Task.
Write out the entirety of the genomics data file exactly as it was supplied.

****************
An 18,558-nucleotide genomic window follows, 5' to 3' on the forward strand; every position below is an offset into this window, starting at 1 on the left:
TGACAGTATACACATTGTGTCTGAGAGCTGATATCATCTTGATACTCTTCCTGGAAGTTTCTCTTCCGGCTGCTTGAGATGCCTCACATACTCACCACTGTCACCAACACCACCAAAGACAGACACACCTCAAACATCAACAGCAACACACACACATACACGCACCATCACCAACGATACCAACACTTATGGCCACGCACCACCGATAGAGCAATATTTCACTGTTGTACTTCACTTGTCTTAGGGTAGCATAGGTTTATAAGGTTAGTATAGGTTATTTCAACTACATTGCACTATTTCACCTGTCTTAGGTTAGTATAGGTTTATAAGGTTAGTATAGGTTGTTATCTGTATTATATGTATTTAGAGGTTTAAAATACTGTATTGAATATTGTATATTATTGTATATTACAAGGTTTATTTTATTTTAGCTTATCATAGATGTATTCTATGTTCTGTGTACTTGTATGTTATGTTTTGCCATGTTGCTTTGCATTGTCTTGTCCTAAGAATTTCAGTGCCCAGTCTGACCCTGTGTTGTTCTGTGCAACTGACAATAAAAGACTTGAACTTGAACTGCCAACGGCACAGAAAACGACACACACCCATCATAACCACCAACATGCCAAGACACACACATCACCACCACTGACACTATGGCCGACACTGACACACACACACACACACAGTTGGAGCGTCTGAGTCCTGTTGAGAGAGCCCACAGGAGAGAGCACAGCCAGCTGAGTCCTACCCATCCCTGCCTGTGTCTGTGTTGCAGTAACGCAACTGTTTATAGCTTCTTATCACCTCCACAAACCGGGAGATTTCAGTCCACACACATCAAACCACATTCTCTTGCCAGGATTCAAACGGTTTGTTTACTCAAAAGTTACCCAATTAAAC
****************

An 18,558-nucleotide genomic window follows, 5' to 3' on the forward strand; every position below is an offset into this window, starting at 1 on the left:
TGACAGTATACACATTGTGTCTGAGAGCTGATATCATCTTGATACTCTTCCTGGAAGTTTCTCTTCCGGCTGCTTGAGATGCCTCACATACTCACCACTGTCACCAACACCACCAAAGACAGACACACCTCAAACATCAACAGCAACACACACACATACACGCACCATCACCAACGATACCAACACTTATGGCCACGCACCACCGATAGAGCAATATTTCACTGTTGTACTTCACTTGTCTTAGGGTAGCATAGGTTTATAAGGTTAGTATAGGTTATTTCAACTACATTGCACTATTTCACCTGTCTTAGGTTAGTATAGGTTTATAAGGTTAGTATAGGTTGTTATCTGTATTATATGTATTTAGAGGTTTAAAATACTGTATTGAATATTGTATATTATTGTATATTACAAGGTTTATTTTATTTTAGCTTATCATAGATGTATTCTATGTTCTGTGTACTTGTATGTTATGTTTTGCCATGTTGCTTTGCATTGTCTTGTCCTAAGAATTTCAGTGCCCAGTCTGACCCTGTGTTGTTCTGTGCAACTGACAATAAAAGACTTGAACTTGAACTGCCAACGGCACAGAAAACGACACACACCCATCATAACCACCAACATGCCAAGACACACACATCACCACCACTGACACTATGGCCGACACTGACACACACACACACACACAGTTGGAGCGTCTGAGTCCTGTTGAGAGAGCCCACAGGAGAGAGCACAGCCAGCTGAGTCCTACCCATCCCTGCCTGTGTCTGTGTTGCAGTAACGCAACTGTTTATAGCTTCTTATCACCTCCACAAACCGGGAGATTTCAGTCCACACACATCAAACCACATTCTCTTGCCAGGATTCAAACGGTTTGTTTACTCAAAAGTTACCCAATTAAAC